PubMed ID
19921706 View in PubMed
Less detail

Canada's asbestos legacy at home and abroad.

https://arctichealth.org/en/permalink/ahliterature161734
Source
Int J Occup Environ Health. 2007 Apr-Jun;13(2):236-43
Publication Type
Article
Author
James T Brophy
Margaret M Keith
Jenny Schieman
Author Affiliation
Occupational Health Clinics for Ontario Workers (OHCOW), Canada. jbrophy@ohcow.on.ca
Source
Int J Occup Environ Health. 2007 Apr-Jun;13(2):236-43
Language
English
Publication Type
Article
Keywords
Air Pollutants - toxicity
Asbestos - economics - toxicity
Canada
Commerce
Developing Countries
Environmental Exposure - adverse effects
Extraction and Processing Industry - economics - organization & administration
Humans
Inhalation Exposure - adverse effects
International Cooperation
Labor Unions
Lung Neoplasms - chemically induced - epidemiology
Mesothelioma - epidemiology
Abstract
Despite international efforts to block Canada's export of asbestos, the Canadian federal government continues to defend the economic interests of the asbestos industry. Ironically, Canadian asbestos miners, mill workers, and those engaged in a wide range of other occupations continue to suffer asbestos-related disease and premature death. Although there is an employer-funded compensation system in each province, many workers with mesothelioma and other asbestos-related diseases remain uncompensated. The export of Canadian asbestos to developing countries sets the stage for another preventable occupational disease epidemic that will manifest over the coming decades. There is growing support from the Canadian labor movement for an end to asbestos exportation and for a just transition strategy for the asbestos workers and their communities.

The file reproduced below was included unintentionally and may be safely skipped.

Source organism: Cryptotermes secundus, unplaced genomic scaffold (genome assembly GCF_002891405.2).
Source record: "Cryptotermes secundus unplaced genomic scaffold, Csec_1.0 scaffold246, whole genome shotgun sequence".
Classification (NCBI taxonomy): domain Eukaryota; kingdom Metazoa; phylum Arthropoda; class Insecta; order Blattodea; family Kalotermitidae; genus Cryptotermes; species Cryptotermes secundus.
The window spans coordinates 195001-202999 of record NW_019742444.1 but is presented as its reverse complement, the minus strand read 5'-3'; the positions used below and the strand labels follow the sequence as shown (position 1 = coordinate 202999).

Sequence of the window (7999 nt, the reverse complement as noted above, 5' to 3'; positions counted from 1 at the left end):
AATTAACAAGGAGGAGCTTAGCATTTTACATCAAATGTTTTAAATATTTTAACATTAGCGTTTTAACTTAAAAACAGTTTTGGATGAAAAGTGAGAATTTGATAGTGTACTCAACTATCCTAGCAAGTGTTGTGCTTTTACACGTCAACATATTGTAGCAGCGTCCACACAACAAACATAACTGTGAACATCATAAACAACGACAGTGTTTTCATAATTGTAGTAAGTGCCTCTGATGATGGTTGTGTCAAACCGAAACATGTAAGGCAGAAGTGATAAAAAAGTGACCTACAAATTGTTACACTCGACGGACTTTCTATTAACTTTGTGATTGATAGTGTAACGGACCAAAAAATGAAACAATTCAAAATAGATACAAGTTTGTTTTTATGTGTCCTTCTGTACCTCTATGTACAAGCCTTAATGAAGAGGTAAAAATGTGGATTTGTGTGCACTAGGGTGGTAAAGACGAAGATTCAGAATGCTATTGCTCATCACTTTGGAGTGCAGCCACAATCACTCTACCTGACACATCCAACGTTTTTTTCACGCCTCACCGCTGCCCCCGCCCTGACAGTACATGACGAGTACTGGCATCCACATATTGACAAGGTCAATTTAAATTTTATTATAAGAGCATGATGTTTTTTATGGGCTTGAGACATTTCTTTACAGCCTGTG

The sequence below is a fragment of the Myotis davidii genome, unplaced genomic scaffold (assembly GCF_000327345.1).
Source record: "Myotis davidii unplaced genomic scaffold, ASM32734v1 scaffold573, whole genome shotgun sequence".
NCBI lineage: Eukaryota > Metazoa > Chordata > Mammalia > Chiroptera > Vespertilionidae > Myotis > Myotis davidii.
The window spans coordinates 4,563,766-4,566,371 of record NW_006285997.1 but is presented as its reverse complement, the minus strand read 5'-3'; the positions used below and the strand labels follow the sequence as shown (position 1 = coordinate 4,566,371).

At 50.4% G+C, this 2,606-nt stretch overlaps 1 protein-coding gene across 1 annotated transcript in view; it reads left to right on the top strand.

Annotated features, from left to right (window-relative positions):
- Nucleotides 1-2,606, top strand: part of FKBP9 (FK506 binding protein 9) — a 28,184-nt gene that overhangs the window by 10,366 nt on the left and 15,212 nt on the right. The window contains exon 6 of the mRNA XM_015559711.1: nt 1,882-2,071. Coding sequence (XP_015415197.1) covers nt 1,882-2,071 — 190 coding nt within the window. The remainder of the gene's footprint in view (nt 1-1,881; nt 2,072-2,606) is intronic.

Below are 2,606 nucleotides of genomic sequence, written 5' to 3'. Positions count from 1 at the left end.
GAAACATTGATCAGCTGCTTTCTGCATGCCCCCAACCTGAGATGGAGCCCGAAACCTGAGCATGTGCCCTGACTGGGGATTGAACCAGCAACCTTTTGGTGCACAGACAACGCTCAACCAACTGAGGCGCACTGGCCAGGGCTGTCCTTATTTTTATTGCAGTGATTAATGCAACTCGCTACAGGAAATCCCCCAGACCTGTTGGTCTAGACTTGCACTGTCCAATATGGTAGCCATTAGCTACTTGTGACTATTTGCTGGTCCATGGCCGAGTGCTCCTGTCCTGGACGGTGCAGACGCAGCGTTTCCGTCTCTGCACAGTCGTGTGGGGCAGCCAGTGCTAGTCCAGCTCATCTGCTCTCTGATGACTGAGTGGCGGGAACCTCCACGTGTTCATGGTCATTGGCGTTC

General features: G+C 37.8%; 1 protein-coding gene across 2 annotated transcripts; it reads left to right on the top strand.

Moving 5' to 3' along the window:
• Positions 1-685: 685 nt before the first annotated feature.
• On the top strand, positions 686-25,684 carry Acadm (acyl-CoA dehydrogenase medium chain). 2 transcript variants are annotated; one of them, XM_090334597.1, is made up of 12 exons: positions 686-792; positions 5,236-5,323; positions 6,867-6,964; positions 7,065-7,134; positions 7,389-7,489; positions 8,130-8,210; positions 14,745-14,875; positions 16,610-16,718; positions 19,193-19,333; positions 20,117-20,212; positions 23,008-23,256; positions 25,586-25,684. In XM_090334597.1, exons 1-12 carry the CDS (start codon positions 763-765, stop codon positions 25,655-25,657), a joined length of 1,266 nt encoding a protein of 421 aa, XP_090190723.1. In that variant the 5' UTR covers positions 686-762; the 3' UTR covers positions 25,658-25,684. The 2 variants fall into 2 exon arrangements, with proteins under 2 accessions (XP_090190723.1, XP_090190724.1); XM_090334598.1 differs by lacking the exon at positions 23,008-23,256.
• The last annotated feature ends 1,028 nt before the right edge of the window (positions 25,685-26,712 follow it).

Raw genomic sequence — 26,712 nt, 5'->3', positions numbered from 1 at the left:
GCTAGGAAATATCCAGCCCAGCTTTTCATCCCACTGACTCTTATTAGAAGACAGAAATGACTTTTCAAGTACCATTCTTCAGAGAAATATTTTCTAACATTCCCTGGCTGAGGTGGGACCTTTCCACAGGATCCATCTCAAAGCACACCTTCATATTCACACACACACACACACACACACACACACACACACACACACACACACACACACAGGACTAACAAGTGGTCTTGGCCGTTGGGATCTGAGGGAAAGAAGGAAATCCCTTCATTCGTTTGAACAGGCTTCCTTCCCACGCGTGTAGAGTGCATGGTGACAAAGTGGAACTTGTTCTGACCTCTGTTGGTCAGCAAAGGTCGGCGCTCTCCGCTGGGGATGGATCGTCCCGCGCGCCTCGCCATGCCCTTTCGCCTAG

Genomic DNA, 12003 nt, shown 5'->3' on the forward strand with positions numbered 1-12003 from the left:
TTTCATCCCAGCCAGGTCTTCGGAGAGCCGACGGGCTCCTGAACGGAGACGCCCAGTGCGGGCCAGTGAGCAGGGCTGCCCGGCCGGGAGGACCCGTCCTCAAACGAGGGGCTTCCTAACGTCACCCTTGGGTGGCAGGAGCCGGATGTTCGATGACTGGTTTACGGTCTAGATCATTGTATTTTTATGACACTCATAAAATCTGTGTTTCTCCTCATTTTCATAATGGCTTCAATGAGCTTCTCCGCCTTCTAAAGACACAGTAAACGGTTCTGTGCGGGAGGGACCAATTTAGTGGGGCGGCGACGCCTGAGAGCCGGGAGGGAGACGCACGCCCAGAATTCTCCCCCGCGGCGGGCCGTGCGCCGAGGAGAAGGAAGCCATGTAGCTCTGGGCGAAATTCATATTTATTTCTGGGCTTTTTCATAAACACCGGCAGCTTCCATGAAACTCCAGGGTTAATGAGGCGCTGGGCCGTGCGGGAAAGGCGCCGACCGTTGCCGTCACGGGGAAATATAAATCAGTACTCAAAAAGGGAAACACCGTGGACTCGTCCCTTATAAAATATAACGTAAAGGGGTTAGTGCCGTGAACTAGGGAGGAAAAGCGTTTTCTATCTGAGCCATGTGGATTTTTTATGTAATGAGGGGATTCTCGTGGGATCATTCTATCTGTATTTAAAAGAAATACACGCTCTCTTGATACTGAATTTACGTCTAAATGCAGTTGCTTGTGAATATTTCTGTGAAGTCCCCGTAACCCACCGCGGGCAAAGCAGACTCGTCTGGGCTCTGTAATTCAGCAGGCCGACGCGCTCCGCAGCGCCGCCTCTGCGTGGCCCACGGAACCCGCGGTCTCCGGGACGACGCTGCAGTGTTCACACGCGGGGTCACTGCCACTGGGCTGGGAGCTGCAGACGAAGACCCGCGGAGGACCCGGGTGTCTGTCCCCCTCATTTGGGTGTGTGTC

Notes
Comment In: Int J Occup Environ Health. 2007 Oct-Dec;13(4):45118085060
Comment In: Int J Occup Environ Health. 2008 Apr-Jun;14(2):157-818507297
PubMed ID
17718182 View in PubMed
Less detail

A Canadian experience of the pathological diagnosis of diffuse mesothelioma.

https://arctichealth.org/en/permalink/ahliterature246323
Source
IARC Sci Publ. 1980;(30):207-10
Publication Type
Article
Date
1980
Author
W T McCaughey
M. Al-Jabi
M. Kannerstein
Source
IARC Sci Publ. 1980;(30):207-10
Date
1980
Language
English
Publication Type
Article
Keywords
Canada
Diagnosis, Differential
Female
Humans
Male
Mesothelioma - epidemiology - etiology - pathology
Peritoneal Neoplasms - epidemiology - etiology - pathology
Pleural Neoplasms - epidemiology - etiology - pathology
Registries
Abstract
A review of 398 pleural and peritoneal tumours suggests that diffuse mesothelioma was probably present in 50-60%. However, objective assessment was frequently impeded by serious deficiencies in data or material, which affect the diagnostic grading of cases seen by panels. Observer variation in diagnosis also remains a significant problem. The value of panels for diagnosis could be greatly increased by the provision of adequate data/material and by meetings.
PubMed ID
7239639 View in PubMed
Less detail

100 records – page 1 of 10.